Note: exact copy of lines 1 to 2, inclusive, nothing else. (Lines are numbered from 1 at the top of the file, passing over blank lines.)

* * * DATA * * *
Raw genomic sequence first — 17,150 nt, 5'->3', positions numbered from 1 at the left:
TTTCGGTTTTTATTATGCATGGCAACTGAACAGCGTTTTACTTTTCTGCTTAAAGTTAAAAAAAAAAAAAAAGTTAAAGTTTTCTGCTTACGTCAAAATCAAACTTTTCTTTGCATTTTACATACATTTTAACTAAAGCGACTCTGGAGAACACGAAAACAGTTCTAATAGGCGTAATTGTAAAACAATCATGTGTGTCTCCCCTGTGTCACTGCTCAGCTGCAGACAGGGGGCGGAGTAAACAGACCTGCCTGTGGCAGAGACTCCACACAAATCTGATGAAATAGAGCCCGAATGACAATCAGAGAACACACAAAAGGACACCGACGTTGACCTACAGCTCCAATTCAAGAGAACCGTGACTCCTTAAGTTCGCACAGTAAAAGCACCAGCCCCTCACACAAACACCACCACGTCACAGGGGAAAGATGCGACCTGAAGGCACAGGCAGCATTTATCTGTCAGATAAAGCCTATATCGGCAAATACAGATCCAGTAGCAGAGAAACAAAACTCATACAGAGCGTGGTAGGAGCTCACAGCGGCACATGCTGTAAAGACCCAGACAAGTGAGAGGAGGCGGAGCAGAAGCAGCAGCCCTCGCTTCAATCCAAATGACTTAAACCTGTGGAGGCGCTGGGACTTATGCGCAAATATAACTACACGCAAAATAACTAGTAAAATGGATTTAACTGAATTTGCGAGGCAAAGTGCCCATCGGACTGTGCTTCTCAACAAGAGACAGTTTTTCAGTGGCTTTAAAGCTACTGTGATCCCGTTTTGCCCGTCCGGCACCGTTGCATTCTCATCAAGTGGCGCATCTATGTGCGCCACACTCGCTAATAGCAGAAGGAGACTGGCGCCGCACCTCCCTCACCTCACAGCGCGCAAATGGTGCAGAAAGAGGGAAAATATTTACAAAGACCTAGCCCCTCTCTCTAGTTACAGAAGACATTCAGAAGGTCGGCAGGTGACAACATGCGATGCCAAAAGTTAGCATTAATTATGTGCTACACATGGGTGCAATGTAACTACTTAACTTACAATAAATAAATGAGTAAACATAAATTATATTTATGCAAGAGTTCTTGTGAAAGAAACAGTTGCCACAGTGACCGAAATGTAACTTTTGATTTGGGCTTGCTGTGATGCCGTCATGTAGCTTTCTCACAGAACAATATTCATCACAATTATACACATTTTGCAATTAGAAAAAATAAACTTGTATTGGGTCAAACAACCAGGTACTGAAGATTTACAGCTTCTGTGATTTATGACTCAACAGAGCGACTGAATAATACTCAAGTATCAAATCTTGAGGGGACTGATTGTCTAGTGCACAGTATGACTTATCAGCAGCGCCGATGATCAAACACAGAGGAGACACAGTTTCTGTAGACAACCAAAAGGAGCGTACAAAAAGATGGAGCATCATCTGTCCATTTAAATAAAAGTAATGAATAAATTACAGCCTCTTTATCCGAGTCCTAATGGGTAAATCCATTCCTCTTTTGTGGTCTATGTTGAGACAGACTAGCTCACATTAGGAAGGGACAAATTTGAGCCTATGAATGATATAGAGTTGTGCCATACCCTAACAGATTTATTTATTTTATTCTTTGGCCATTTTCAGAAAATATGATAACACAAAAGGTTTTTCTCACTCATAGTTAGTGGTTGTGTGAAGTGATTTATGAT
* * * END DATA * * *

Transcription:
Raw genomic sequence first — 17,150 nt, 5'->3', positions numbered from 1 at the left:
TTTCGGTTTTTATTATGCATGGCAACTGAACAGCGTTTTACTTTTCTGCTTAAAGTTAAAAAAAAAAAAAAAGTTAAAGTTTTCTGCTTACGTCAAAATCAAACTTTTCTTTGCATTTTACATACATTTTAACTAAAGCGACTCTGGAGAACACGAAAACAGTTCTAATAGGCGTAATTGTAAAACAATCATGTGTGTCTCCCCTGTGTCACTGCTCAGCTGCAGACAGGGGGCGGAGTAAACAGACCTGCCTGTGGCAGAGACTCCACACAAATCTGATGAAATAGAGCCCGAATGACAATCAGAGAACACACAAAAGGACACCGACGTTGACCTACAGCTCCAATTCAAGAGAACCGTGACTCCTTAAGTTCGCACAGTAAAAGCACCAGCCCCTCACACAAACACCACCACGTCACAGGGGAAAGATGCGACCTGAAGGCACAGGCAGCATTTATCTGTCAGATAAAGCCTATATCGGCAAATACAGATCCAGTAGCAGAGAAACAAAACTCATACAGAGCGTGGTAGGAGCTCACAGCGGCACATGCTGTAAAGACCCAGACAAGTGAGAGGAGGCGGAGCAGAAGCAGCAGCCCTCGCTTCAATCCAAATGACTTAAACCTGTGGAGGCGCTGGGACTTATGCGCAAATATAACTACACGCAAAATAACTAGTAAAATGGATTTAACTGAATTTGCGAGGCAAAGTGCCCATCGGACTGTGCTTCTCAACAAGAGACAGTTTTTCAGTGGCTTTAAAGCTACTGTGATCCCGTTTTGCCCGTCCGGCACCGTTGCATTCTCATCAAGTGGCGCATCTATGTGCGCCACACTCGCTAATAGCAGAAGGAGACTGGCGCCGCACCTCCCTCACCTCACAGCGCGCAAATGGTGCAGAAAGAGGGAAAATATTTACAAAGACCTAGCCCCTCTCTCTAGTTACAGAAGACATTCAGAAGGTCGGCAGGTGACAACATGCGATGCCAAAAGTTAGCATTAATTATGTGCTACACATGGGTGCAATGTAACTACTTAACTTACAATAAATAAATGAGTAAACATAAATTATATTTATGCAAGAGTTCTTGTGAAAGAAACAGTTGCCACAGTGACCGAAATGTAACTTTTGATTTGGGCTTGCTGTGATGCCGTCATGTAGCTTTCTCACAGAACAATATTCATCACAATTATACACATTTTGCAATTAGAAAAAATAAACTTGTATTGGGTCAAACAACCAGGTACTGAAGATTTACAGCTTCTGTGATTTATGACTCAACAGAGCGACTGAATAATACTCAAGTATCAAATCTTGAGGGGACTGATTGTCTAGTGCACAGTATGACTTATCAGCAGCGCCGATGATCAAACACAGAGGAGACACAGTTTCTGTAGACAACCAAAAGGAGCGTACAAAAAGATGGAGCATCATCTGTCCATTTAAATAAAAGTAATGAATAAATTACAGCCTCTTTATCCGAGTCCTAATGGGTAAATCCATTCCTCTTTTGTGGTCTATGTTGAGACAGACTAGCTCACATTAGGAAGGGACAAATTTGAGCCTATGAATGATATAGAGTTGTGCCATACCCTAACAGATTTATTTATTTTATTCTTTGGCCATTTTCAGAAAATATGATAACACAAAAGGTTTTTCTCACTCATAGTTAGTGGTTGTGTGAAGTGATTTATGAT